Monarch on Milkweed Blooms

            It’s August, and each time I step into my yard it is with anticipation and excitement. I usually bring my camera out with me as it has become a hobby of mine to document with pictures the activity in my home landscape. That is because I have a natural landscape comprised of native plants. The populations of pollinators peak occurs in August, and, not coincidentally, but because it’s also the peak time wildflower blooming. There are pretty creatures with pretty flowers.

            Yes, pollinators are around through the 3 growing seasons, spring, summer and fall. To attract and support pollinators we need to provide nectar sources and the other items that support them through these seasons.

            Pollinator populations rebuild each year with mainly the Queens over wintering and then raising new colonies and broods. Thus, it takes until midsummer to get the large number of pollinators I expect to see. People sometimes ask me in spring and early summer, “where are the Bees” and I say “don’t worry, their coming”.   At least they are coming if you have a natural landscape that will support them; a landscape containing native plant species that provides good nectar and pollen, nesting sites, water and shelter.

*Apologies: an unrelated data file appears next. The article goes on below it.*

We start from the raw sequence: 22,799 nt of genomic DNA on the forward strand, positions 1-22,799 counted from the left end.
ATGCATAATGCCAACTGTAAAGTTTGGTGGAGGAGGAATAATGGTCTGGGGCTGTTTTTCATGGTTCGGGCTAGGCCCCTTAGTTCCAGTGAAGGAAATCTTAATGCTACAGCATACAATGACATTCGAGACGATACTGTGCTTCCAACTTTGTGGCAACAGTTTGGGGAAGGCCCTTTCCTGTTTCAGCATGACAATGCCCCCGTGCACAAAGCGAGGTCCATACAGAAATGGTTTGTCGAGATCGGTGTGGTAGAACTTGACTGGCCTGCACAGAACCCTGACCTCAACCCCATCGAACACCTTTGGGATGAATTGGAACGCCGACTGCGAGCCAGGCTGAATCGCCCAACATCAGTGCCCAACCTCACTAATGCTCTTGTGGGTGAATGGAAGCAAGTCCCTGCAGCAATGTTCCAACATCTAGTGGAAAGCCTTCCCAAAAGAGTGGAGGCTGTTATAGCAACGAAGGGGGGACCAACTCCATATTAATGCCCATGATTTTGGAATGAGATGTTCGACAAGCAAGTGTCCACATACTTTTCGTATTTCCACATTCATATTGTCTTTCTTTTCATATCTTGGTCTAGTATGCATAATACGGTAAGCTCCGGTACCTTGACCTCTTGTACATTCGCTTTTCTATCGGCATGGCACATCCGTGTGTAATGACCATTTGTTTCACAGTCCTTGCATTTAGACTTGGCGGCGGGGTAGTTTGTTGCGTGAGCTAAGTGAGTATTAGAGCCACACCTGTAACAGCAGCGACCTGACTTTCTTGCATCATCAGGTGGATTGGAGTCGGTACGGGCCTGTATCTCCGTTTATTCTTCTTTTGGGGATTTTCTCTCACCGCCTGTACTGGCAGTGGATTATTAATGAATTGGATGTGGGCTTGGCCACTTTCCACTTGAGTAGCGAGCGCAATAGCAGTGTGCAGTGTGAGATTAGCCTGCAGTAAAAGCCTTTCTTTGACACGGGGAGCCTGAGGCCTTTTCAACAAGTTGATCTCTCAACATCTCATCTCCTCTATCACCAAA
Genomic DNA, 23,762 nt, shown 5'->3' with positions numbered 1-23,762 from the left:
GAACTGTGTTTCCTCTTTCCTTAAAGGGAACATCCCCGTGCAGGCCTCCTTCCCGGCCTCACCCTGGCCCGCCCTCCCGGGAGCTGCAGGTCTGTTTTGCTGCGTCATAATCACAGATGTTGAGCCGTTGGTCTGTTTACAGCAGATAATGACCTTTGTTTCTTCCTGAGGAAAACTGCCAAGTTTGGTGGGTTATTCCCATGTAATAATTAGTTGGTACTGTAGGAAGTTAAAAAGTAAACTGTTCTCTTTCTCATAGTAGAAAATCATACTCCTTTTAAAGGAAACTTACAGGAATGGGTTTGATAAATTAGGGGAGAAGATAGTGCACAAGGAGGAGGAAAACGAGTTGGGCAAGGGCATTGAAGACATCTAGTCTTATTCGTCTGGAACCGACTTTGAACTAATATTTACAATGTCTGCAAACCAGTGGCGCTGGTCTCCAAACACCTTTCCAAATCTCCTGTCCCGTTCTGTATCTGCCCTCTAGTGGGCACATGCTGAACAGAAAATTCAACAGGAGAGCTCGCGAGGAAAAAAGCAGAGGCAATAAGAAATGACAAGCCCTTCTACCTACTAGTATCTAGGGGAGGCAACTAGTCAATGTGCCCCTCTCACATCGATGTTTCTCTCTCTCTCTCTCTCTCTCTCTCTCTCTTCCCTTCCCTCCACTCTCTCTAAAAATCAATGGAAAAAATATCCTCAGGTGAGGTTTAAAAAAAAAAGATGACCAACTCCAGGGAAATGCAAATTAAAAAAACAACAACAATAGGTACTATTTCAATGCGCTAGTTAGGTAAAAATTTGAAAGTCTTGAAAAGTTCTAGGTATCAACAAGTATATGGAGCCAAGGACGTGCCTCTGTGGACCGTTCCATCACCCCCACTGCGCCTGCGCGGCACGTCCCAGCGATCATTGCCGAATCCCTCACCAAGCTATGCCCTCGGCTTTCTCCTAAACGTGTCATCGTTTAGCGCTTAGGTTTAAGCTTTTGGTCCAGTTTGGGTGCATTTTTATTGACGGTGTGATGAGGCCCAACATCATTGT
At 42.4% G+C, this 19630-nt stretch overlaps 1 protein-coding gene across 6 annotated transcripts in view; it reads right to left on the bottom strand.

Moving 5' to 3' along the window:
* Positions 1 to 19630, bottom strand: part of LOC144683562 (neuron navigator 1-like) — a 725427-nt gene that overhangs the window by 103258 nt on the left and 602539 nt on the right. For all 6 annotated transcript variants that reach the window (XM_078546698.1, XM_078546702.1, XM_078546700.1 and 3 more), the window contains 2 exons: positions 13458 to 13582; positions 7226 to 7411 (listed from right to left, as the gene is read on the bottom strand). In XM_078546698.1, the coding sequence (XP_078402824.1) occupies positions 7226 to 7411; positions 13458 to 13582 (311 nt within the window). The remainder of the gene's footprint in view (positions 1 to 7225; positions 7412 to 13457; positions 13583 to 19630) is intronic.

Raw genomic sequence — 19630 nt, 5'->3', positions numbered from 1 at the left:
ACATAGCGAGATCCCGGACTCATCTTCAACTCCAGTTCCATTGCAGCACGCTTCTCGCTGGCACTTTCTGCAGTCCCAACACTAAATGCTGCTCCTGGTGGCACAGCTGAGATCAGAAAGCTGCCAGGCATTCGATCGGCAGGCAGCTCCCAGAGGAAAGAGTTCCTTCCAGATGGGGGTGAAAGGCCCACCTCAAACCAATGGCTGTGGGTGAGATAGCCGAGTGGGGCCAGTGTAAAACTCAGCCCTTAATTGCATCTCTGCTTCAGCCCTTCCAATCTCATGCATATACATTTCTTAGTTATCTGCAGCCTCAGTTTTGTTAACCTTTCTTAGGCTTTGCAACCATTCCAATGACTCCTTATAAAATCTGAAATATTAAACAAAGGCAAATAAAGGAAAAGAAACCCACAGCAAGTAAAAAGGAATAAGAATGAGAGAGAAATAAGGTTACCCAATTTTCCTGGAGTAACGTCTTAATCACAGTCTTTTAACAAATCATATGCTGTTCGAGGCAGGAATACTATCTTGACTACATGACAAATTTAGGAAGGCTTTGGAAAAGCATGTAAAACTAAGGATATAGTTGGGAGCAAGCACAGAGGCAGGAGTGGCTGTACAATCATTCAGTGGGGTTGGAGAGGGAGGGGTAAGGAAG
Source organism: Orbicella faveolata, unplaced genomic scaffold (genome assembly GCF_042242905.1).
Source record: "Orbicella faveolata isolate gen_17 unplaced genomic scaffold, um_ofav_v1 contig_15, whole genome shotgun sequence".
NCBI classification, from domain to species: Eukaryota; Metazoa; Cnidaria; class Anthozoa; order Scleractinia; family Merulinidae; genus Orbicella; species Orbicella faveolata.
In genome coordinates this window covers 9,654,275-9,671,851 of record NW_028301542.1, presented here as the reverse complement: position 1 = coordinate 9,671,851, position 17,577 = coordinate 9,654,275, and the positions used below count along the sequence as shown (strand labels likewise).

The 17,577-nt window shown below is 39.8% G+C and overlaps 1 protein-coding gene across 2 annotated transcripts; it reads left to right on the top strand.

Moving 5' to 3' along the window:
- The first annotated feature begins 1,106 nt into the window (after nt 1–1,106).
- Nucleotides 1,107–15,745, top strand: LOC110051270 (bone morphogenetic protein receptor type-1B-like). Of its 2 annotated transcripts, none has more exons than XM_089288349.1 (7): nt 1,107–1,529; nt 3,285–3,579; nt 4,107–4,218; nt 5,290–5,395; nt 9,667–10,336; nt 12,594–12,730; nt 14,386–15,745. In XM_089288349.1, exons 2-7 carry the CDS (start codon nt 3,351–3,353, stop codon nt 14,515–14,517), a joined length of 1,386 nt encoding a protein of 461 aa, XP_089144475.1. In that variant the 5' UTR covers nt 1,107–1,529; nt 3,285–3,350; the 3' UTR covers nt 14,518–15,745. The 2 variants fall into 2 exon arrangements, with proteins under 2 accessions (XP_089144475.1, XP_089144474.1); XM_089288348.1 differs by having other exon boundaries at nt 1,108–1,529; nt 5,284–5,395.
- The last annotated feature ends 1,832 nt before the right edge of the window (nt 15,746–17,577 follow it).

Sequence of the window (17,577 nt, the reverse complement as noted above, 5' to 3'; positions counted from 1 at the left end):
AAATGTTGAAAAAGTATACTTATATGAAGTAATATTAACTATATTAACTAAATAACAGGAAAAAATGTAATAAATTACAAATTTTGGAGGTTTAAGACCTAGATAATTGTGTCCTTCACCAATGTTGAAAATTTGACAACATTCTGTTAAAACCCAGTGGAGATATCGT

At this time of year, from August into the fall, it’s the Asteraceae family that provides the most bloom. The bees and butterflies go crazy for Asteraceae flowers which includes black-eyed Susan, purple coneflower, ironweed, boneset, Joe-Pye-Weed, blazingstar, goldenrod, coreopsis, sunflower, and of course asters.  This is not a complete list since the Asteraceae family is our largest family of flowering plants as there are numerous species of goldenrod’s, coneflower’s and asters etc.

            Pollinators are generally in decline while some have become endangered of extinction. Taking into considering that 85% of our plants need pollinators to fertilize their flowers and produce seeds, pollinators are extremely important. We cannot live without them. Our native bees are the most important because they are our primary pollinators.

 For more information on creating a pollinator friendly landscape, feel free to contact the Sydenham Field Naturalists (SFN).  I also recommend the books ‘Natures Best Hope” by Doug Tallamy and “The Bees In Your Backyard” by Joseph S. Wilson & Olivia Messinger Carril.

The attached photos of pollinators visiting the flowers in my home landscape were taken by me this year.

Enjoy nature, it’ll do you good


Larry Cornelis

President SFN